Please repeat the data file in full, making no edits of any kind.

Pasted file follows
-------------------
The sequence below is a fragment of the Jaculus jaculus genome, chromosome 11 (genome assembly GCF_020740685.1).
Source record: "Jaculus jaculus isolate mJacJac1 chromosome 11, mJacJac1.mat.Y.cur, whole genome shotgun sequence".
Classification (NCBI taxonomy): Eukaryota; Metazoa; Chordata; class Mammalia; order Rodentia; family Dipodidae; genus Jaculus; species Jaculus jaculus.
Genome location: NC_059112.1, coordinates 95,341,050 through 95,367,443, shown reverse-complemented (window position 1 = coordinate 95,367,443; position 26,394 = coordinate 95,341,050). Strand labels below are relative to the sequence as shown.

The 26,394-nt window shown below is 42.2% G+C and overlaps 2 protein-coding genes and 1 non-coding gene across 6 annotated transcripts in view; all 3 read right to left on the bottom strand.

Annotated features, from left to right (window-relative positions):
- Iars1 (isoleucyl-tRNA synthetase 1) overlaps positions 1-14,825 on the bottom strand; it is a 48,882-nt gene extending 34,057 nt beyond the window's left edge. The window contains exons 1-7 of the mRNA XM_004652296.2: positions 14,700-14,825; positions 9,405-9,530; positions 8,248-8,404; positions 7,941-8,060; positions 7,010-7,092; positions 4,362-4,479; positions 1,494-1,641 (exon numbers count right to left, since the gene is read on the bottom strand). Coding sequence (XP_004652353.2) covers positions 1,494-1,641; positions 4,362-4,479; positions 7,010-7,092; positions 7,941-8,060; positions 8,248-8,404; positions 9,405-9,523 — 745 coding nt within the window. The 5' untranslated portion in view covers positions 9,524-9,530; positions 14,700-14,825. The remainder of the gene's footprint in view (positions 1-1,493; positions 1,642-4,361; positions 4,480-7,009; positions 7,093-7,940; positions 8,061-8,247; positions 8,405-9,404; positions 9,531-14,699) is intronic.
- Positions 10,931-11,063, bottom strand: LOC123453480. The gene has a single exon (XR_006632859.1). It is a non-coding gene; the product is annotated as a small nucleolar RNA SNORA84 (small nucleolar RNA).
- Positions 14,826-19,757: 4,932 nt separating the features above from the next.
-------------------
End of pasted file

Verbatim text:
The sequence below is a fragment of the Jaculus jaculus genome, chromosome 11 (genome assembly GCF_020740685.1).
Source record: "Jaculus jaculus isolate mJacJac1 chromosome 11, mJacJac1.mat.Y.cur, whole genome shotgun sequence".
Classification (NCBI taxonomy): Eukaryota; Metazoa; Chordata; class Mammalia; order Rodentia; family Dipodidae; genus Jaculus; species Jaculus jaculus.
Genome location: NC_059112.1, coordinates 95,341,050 through 95,367,443, shown reverse-complemented (window position 1 = coordinate 95,367,443; position 26,394 = coordinate 95,341,050). Strand labels below are relative to the sequence as shown.

The 26,394-nt window shown below is 42.2% G+C and overlaps 2 protein-coding genes and 1 non-coding gene across 6 annotated transcripts in view; all 3 read right to left on the bottom strand.

Annotated features, from left to right (window-relative positions):
- Iars1 (isoleucyl-tRNA synthetase 1) overlaps positions 1-14,825 on the bottom strand; it is a 48,882-nt gene extending 34,057 nt beyond the window's left edge. The window contains exons 1-7 of the mRNA XM_004652296.2: positions 14,700-14,825; positions 9,405-9,530; positions 8,248-8,404; positions 7,941-8,060; positions 7,010-7,092; positions 4,362-4,479; positions 1,494-1,641 (exon numbers count right to left, since the gene is read on the bottom strand). Coding sequence (XP_004652353.2) covers positions 1,494-1,641; positions 4,362-4,479; positions 7,010-7,092; positions 7,941-8,060; positions 8,248-8,404; positions 9,405-9,523 — 745 coding nt within the window. The 5' untranslated portion in view covers positions 9,524-9,530; positions 14,700-14,825. The remainder of the gene's footprint in view (positions 1-1,493; positions 1,642-4,361; positions 4,480-7,009; positions 7,093-7,940; positions 8,061-8,247; positions 8,405-9,404; positions 9,531-14,699) is intronic.
- Positions 10,931-11,063, bottom strand: LOC123453480. The gene has a single exon (XR_006632859.1). It is a non-coding gene; the product is annotated as a small nucleolar RNA SNORA84 (small nucleolar RNA).
- Positions 14,826-19,757: 4,932 nt separating the features above from the next.